Tag Archives: Videos

Underrated Greats: The Marshall Jackhammer

Getting a Marshall type of distortion out of a pedal is a very common desire on the quest for the ultimate tone. Not everybody can afford to lug around a big Marshall stack or you might simply want to have several tonal options within the same rig. Another common complaint about modern Marshall amps is the relatively bland clean tone (although I have recently tried a Vintage Modern model and was quite impressed!). So using one amp such as a Fender or Vox for your clean tone and a Marshall pedal for your overdriven tone can be highly desirable.

The Marshall Jackhammer - Photo by Pia Jane Bijkerk

There are several Marshall eras: the 60s (think early Clapton or Hendrix), the 70s/80s (from AC/DC to Van Halen), the late 80s/90s (higher gain) and the late 90s/naughties with the very successful JCM 2000 range (think modern Jeff Beck)… And the very recent JVM range has apparently gained the favour of Joe Satriani… What has changed through the ages is not so much the basic character of the tone but rather the amount of available gain and various amplifier features (more channels, more eq options, fx loops, etc.). After 5 decades, Marshall still represents THE British rock tone.

There are plenty of pedals on the market aimed at emulating the Marshall tone of any era, including a lot of boutique options. Funnily enough, Marshall pedals are rarely taken as examples of “Marshall in a box tone” which I think is quite unfair. They have to be the most underrated pedals on the market. I have presented the discontinued Shredmaster in a previous post and will now present its replacement in the Marshall line: the Jackhammer.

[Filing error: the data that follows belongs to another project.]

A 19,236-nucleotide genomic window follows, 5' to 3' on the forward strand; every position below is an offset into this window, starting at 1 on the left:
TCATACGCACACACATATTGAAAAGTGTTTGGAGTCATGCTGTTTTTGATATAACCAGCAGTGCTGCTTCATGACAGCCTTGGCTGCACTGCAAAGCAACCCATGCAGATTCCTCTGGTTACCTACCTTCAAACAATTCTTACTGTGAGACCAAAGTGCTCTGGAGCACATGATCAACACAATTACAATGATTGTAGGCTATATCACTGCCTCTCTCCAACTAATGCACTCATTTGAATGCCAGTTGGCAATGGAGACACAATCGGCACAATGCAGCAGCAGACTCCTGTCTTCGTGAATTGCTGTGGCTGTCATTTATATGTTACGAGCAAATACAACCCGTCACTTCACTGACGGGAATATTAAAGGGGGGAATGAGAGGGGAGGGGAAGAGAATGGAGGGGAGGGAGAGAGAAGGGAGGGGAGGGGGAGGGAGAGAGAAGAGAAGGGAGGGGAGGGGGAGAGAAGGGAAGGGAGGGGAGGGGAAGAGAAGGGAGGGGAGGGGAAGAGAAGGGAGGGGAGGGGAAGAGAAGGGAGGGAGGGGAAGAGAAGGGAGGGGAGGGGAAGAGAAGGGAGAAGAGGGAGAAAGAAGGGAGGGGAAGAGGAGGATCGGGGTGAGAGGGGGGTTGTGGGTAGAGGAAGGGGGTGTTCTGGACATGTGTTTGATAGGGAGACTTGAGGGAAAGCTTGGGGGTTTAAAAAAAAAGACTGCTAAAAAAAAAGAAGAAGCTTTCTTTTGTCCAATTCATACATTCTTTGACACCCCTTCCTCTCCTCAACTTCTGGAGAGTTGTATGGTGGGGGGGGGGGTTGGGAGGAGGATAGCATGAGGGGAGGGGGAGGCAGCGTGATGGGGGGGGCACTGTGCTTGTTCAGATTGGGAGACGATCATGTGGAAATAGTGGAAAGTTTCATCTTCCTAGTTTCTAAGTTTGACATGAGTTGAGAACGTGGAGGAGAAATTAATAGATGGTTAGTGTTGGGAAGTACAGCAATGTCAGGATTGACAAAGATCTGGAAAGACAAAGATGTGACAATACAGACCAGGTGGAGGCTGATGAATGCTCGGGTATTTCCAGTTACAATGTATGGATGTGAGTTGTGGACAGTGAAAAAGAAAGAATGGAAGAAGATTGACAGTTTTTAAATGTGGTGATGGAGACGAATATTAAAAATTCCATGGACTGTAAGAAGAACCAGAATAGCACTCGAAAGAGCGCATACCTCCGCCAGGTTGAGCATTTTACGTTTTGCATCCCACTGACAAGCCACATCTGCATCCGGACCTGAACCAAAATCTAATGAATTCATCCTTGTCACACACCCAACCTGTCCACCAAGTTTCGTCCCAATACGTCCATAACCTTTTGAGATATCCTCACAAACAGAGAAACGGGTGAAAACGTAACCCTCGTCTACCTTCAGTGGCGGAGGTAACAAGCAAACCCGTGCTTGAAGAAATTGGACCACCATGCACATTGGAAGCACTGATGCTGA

The Jackhammer is part of a trio of overdrive and distortion pedals, alongside the Blues Breaker 2 and the Guv’nor 2. It is the highest gain of the three but is also capable of lower gain tones as you will notice in the demo videos.

I think that for the price, the Jackhammer is loaded with features: 2 modes (overdrive and distortion), gain, volume and a sophisticated EQ section with Bass, Treble as well as a mid-range section tweakable with a contour knob and a frequency knob. The Overdrive mode is reminiscent of a quite high gain Marshall amp, think JCM 800/900. The distortion mode aims at creating more modern and gainier tones, kind of a JCM 2000 simulation. The Distortion mode is dark and bassy and also quite noisy which explains why it is getting some bad reviews. Nevertheless, I think it is possible to get some interesting tones out of it. The Overdrive mode really shines and can turn my little Fender amp into a credible Marshall amp. I like the fact that it is silent enough compared to the distortion mode. The amount of gain is not super huge compared to some recent ultra high gain pedals (the Jackhammer was designed in the late 90s) but with high output Humbuckers, you can get some metal out of it! With my Gibson SG, which does not have hight output humbuckers, I can already get some fat  sustain out of the Jackhammer.